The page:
I have a Capital One Debt of ~$6000. It's been sent to Machol and Johannes a Debt Collection Law firm in Denver, CO. I have been making monthly payments of $50 per month to them for the last 2+ years.
I had set this up to pay automatically through my banks online bill pay. For some reason, the auto bill pay stopped when Jan 1, 2014 came. They called me in early to mid February to tell me that they hadn't gotten January or February's payments. I checked the bill pay and they were right. So I immediately set it back up and made 2 payments in February. One within a week of them notifying me of January's missed payment and one when I got paid again in February. I get paid twice a month.
About a week or so ago, I got a letter from them saying that since I had not paid them in a "timely manner as my contract with them obligated me to do" that I had to now pay the full amount due by a certain date, which I don't recall what that is/was and I no longer have the letter, or they would pursue further courses of action, which i assume could be garnishing my pay or putting a lien on my bank account. Can they do this? Should I contact them and explain what happened with the bill pay and try to work something out, or what should I do? Please help. Thank you
For starters, alluding to "further courses of action" is nothing new for a debt collector. And even if this notice was sent to you by an attorney, that attorney is still acting as a debt collector. Nine times out of ten, its a scare tactic. The simple facts of the case are that you've been making timely payments to the collection agency--which is more than most people bother to do.
If they've been getting timely payments from you, they may reason that you're in good enough financial shape to pay the rest of the debt off in one lump sum. Believe me, they'd much rather have a lump sum than the partial payments you've been making. Your slip-up in January gave them the perfect excuse to demand that you pay off the remaining balance in full. To me, this sounds like a test. A "Let's see if we can get the whole thing out of him" test.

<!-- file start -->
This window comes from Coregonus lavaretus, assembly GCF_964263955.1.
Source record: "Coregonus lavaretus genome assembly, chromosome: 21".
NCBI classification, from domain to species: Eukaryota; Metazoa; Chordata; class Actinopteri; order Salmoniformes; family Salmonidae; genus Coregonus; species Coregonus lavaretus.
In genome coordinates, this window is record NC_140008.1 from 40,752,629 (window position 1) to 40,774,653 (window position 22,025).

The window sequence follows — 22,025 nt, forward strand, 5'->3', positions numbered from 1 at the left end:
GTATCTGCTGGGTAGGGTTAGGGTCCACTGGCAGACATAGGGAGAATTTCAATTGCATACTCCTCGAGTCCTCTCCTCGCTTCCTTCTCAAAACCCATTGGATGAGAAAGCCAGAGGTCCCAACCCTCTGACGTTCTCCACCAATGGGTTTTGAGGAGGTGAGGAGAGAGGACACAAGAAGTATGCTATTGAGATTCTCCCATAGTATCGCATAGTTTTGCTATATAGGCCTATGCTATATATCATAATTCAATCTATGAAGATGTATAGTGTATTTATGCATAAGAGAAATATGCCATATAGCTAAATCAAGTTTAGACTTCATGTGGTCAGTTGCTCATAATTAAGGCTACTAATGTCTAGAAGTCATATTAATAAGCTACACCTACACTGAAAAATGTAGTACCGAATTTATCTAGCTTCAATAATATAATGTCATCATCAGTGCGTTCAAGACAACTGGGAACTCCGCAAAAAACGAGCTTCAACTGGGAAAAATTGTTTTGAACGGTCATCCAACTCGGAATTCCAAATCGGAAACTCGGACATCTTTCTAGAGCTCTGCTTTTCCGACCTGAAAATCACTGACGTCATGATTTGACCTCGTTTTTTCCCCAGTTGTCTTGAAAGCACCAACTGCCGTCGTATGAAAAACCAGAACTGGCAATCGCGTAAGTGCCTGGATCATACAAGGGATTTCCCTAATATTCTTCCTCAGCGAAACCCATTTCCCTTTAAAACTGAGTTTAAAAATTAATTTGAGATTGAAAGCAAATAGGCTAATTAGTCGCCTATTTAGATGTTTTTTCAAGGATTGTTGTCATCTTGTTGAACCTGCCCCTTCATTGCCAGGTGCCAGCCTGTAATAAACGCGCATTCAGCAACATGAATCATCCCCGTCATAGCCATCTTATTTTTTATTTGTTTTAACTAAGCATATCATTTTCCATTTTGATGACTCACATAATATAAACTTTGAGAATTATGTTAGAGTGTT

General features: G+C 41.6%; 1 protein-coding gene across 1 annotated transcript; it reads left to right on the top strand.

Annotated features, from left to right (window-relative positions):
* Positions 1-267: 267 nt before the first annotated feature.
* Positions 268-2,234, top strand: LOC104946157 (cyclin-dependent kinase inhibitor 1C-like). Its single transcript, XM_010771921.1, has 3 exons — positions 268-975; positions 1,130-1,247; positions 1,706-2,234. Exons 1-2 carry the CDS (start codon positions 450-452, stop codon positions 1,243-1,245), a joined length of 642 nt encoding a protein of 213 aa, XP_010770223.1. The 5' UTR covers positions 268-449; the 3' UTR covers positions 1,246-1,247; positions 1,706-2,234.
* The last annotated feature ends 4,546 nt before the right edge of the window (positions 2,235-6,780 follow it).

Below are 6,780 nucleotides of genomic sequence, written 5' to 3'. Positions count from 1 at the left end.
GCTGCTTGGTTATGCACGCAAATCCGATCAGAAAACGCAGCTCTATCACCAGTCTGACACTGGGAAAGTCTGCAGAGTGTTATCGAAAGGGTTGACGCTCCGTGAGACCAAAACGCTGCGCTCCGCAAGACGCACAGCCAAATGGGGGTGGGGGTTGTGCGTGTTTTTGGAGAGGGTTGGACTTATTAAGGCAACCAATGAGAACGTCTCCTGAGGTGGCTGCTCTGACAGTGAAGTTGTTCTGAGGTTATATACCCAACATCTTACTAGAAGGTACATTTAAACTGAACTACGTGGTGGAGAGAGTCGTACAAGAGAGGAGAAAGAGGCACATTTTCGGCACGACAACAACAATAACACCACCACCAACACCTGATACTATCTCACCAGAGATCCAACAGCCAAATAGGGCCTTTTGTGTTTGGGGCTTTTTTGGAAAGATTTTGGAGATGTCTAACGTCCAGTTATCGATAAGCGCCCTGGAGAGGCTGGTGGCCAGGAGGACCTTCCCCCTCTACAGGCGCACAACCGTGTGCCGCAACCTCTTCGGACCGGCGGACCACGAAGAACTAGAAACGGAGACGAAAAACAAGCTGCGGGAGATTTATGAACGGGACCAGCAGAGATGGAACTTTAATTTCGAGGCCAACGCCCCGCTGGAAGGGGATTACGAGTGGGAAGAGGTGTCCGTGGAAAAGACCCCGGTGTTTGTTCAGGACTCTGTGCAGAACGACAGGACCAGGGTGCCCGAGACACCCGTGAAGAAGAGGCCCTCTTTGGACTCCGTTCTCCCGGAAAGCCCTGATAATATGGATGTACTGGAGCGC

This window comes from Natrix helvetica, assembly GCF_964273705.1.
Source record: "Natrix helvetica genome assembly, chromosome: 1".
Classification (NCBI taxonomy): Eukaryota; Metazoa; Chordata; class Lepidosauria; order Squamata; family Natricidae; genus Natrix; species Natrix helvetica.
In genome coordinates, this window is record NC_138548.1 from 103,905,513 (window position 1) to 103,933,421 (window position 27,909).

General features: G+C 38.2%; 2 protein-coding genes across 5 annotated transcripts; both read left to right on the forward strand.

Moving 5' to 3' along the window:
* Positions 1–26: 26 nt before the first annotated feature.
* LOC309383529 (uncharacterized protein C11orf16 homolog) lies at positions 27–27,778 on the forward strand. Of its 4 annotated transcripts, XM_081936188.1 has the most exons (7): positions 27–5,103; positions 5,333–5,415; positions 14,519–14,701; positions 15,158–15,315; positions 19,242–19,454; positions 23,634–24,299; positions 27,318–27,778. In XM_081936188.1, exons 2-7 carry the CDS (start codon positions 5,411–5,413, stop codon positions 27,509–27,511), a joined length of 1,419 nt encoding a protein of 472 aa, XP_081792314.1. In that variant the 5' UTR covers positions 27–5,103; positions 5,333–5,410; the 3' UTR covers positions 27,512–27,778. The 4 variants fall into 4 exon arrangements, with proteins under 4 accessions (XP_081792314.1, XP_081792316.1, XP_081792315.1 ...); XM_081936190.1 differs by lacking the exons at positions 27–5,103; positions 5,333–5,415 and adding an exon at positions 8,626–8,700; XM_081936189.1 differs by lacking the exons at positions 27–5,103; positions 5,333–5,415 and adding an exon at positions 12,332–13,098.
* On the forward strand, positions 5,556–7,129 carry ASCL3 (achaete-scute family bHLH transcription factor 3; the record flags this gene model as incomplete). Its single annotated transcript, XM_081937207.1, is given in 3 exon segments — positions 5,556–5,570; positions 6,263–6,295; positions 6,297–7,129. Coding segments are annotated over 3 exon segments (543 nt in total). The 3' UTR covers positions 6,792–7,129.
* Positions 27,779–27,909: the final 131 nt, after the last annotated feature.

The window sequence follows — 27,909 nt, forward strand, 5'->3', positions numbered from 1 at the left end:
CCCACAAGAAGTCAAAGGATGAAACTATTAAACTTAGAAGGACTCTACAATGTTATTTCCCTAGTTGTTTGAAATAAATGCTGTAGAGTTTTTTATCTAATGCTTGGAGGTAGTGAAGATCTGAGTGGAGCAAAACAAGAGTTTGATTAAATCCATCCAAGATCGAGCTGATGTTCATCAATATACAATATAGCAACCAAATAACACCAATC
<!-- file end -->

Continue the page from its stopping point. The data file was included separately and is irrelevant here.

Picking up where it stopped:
You see, the law does not allow them to put a lien on your house, garnish your bank account, garnish your wages, or seize any of your assets without suing you in court and obtaining a civil judgment. That's quite the process. Sure they could do it, but its usually not worth it for a collection agency to devote the time and resources toward suing you if you're already making payments.
Consider contacting the collection agency (or the collection agency's attorney if that's who is making the threats), explain the situation and why you missed a payment, and offer to increase your monthly payments. The bottom line here is that the collection agency wants more than $50 a month. They took what they could get out of you at the time, and now they see an opportunity to get even more. You have to decide whether or not you want to play ball.
You should also evaluate just what they could get out of you if they did take you to court. Many forms of income, such as Social Security, retirement pensions, unemployment and welfare are all exempt from garnishment (unless the debt in question was a government debt). If you rent, you don't have to worry about a property lien. And the forms of income that are exempt from garnishment are also exempt from a bank levy. In that case, you're pretty much "judgment proof." This means that a collection agency can sue you, but they're not going to get anything out of it. The judgment would, however, appear on your credit report and damage your credit rating. In general, if a debt collector knows ahead of time that you're judgment proof, they won't waste time and money suing you.
If you have a copy of that original "agreement" the collector is referring to, you may want to take a second look at it. It's possible that the agreement provides you with a payment grace period (unlikely, but possible) or doesn't mention missed payments and their consequences at all.
Best of Luck,